The Washington Post - Ragamala Elevates Snakes and Ladders

Dance Company Ragamala Elevates Snakes and Ladders to Spiritual Heights

Celia Wren, The Washington Post
Nov 1, 2018
Original Article

Hear the phrase “board-game-inspired movement” and you might think of a flourish with a chess piece, or a jubilant reach to place a Scrabble tile on a triple-word-score square. But the Ragamala Dance Company had more substantial physicality in mind for “Written in Water”: The sensory-rich, idea-steeped work, which will be performed at the Kennedy Center this weekend, reflects, in part, a historical Indian version of the game Snakes and Ladders.

“Written in Water,” choreographed by co-artistic directors (and mother and daughter) Ranee and Aparna Ramaswamy, riffs on the conceptual and philosophical framework of Paramapadam, an Indian game whose players risk serpentine plunges while trying to ascend to a board’s winning squares. Ranee and Aparna will be among the five dancers in the roughly hour-long work, which showcases the classical Indian dance style Bharatanatyam.

During “Written in Water,” illustrated-grid projections on the stage sometimes make the dancers appear to be pieces on a Paramapadam board. The illusion is infused with meaning, because the Indian snakes-and-ladders game — of which Paramapadam is one version — incorporates a morality-tale dynamic: The board’s upper squares symbolize spiritual enlightenment and union with the divine, while the lower squares correspond to vices and spiritual degradation. Ascending ladders and downward-propelling snakes provide shortcuts.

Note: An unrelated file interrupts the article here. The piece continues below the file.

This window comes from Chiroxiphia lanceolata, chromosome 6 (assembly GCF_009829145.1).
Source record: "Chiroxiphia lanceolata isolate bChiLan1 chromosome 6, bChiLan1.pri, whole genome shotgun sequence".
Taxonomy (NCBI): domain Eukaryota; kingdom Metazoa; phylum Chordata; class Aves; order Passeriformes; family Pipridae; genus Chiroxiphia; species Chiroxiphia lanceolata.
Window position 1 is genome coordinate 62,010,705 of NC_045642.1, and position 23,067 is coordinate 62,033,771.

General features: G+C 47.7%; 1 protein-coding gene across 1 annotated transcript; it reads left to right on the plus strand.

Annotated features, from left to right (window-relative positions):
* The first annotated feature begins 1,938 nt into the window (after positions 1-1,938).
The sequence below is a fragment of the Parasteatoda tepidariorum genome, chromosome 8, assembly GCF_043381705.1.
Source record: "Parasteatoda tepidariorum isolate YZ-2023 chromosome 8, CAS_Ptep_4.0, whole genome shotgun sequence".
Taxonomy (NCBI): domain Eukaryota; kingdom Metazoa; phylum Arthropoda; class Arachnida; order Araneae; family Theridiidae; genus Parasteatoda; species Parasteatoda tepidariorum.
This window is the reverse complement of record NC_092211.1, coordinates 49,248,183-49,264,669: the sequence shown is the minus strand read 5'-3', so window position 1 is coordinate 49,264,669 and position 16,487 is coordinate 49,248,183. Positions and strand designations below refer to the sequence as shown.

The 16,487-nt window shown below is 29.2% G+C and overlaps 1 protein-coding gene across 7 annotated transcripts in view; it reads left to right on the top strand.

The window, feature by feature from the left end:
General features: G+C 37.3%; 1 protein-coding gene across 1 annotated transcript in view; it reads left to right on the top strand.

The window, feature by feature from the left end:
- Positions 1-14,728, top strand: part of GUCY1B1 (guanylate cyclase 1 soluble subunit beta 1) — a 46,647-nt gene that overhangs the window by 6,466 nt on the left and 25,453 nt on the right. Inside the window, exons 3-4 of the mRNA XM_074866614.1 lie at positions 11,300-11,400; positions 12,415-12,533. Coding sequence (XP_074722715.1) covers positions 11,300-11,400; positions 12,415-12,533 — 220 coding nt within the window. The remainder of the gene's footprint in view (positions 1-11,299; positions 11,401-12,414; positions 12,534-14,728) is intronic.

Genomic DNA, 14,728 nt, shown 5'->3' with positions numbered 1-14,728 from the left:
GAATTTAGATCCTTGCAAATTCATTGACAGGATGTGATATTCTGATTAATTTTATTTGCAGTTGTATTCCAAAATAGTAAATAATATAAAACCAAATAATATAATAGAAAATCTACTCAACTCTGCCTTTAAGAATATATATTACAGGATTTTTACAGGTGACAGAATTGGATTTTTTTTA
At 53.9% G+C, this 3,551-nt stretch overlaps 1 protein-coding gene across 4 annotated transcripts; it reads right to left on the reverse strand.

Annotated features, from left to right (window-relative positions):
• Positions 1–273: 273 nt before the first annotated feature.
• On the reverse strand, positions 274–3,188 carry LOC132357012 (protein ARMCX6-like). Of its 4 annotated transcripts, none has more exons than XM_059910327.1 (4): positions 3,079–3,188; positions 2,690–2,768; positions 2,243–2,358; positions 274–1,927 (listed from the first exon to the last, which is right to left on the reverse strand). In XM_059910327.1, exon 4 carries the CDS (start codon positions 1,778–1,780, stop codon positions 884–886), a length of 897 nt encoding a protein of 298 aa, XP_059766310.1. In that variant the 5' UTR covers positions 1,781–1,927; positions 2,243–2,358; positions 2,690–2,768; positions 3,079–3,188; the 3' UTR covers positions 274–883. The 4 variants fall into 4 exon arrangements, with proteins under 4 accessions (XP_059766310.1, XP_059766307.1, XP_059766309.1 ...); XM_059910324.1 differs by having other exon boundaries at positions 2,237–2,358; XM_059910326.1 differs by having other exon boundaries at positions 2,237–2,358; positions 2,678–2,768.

The Indian game has existed in various religious and regional variants over the centuries. The pastime traveled to England during the British Raj, eventually evolving to become the secular entertainment (a.k.a. Chutes and Ladders) many of us played as youngsters. (Before each “Written in Water” performance, you can play Paramapadam in the Kennedy Center atrium.)

Ranee Ramaswamy, who grew up in Chennai, in southern India, learned to play Paramapadam as a child. Raised in the Hindu tradition, she knew the game as a particularly popular diversion during religious festivals, with children and adults playing together. One version of the game board referenced the god Vishnu; another, the god Shiva. “Playing the game, we also learned about our own mythological stories,” Ranee said by phone from Minneapolis, where the dance company is based.